• judy

Eat like a bird?


Ever watch birds soar and dart over trees? Wish you had that energy? Maybe you would if you ate what they eat. BIRD SEED??? you ask.

Birds can’t afford to suffer from arthritis, have heart attacks, or be diabetic. Like people, they fight viruses, and balance blood sugar. Yes, I know, they exercise a lot. That noted, their diets often contain the same nutrients that medical experts recommend for human health. Few of us eat as good a diet.

Most bird seed mixes contain the grain millet, sunflower seeds, and sometimes pumpkin seeds. All three are rich in insoluble fiber, magnesium, phosphorus, selenium, and zinc. Here’s how they help human health:

Fiber from whole grains like millet, and from seeds, has been found to protect against atherosclerosis, ischemic stroke, insulin resistance, obesity, and premature death.[1]

Magnesium has been shown in studies to reduce the severity of asthma, to reduce the frequency of migraine attacks, to lower high blood pressure and to reduce the risk of heart attack.[2]

Zinc and Selenium are vital to maintaining our immune cells and thus fighting infection, including viruses. Selenium is basic to the activity of some proteins and powerful antioxidant enzymes, such as glutathione peroxidase This enzyme is used in the liver to detoxify a wide range of potentially harmful molecules. Without this protection, our cells can be damaged, possibly leading to cancers.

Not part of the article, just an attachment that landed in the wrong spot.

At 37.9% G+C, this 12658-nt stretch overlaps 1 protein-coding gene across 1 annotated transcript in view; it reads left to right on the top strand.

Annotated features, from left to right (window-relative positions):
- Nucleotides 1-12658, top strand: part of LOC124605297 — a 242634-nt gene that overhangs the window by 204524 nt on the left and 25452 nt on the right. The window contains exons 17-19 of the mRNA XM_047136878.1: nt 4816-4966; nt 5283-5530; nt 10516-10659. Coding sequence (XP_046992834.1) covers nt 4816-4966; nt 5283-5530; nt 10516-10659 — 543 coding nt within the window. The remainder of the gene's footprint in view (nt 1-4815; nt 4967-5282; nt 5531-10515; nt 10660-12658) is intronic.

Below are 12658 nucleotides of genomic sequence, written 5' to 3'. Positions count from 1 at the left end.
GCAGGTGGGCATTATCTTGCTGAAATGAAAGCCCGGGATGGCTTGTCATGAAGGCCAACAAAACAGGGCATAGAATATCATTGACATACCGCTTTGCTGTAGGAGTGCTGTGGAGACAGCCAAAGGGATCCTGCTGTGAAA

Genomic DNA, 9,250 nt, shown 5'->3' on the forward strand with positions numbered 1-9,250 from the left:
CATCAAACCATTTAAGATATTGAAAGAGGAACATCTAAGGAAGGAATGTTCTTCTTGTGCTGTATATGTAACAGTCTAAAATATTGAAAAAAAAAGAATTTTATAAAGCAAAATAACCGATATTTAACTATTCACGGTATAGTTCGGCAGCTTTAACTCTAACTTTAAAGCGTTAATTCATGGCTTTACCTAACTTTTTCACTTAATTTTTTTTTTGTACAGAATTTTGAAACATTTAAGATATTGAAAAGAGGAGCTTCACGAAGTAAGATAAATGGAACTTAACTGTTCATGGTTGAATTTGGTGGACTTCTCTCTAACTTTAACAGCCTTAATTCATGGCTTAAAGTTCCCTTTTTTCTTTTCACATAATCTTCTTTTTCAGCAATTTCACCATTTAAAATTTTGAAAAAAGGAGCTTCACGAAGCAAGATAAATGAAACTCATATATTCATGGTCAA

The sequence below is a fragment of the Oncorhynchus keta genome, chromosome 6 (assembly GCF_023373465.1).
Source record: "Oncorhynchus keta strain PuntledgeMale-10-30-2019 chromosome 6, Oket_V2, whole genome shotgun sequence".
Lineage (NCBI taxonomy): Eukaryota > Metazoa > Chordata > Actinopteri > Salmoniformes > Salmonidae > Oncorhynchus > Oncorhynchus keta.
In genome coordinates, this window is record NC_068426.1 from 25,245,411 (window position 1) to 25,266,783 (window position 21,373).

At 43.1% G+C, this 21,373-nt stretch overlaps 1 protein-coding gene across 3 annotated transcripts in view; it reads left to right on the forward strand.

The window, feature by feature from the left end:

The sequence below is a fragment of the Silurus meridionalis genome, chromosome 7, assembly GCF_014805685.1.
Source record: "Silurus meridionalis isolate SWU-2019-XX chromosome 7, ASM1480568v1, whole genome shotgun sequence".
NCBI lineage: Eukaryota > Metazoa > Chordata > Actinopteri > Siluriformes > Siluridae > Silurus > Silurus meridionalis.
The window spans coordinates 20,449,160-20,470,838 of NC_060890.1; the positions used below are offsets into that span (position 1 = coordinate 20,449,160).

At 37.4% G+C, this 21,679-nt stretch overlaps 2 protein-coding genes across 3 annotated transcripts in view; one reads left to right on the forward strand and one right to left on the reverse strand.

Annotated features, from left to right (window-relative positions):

Phosphorus contributes to healthy cell membranes, bones, and acidity balance in the blood. All three foods featured in bird seed are good or very good sources.

As for protein, if you eat a breakfast of a cup of cooked millet, topped with a quarter cup each of pumpkin seeds and sunflower seeds, you would take in 21.36 grams of protein. That’s almost half the recommended daily protein intake for women (46g.) and thirty-eight percent for men (56g.) That is what I ate this morning.[3]

Cooking millet is easy. Use twice the amount of water as you do millet, or three times the amount if you want it creamier, as you might for breakfast. Bring to a boil and add the millet. Reduce heat, and simmer, covered, for about fifteen minutes, stirring occasionally. Let stand a few minutes. Find instructions, information, and recipes at: https://www.thekitchn.com/how-to-cook-perfect-millet-every-time-cooking-lessons-from-the-kitchn-185974

So, eat what many birds eat, but cook the grains. You too can chirp with satisfaction, and fly high.

[1]http://whfoods.com/genpage.php?tname=foodspice&dbid=53 [2] ibid. [3] https://www.webmd.com/food-recipes/protein



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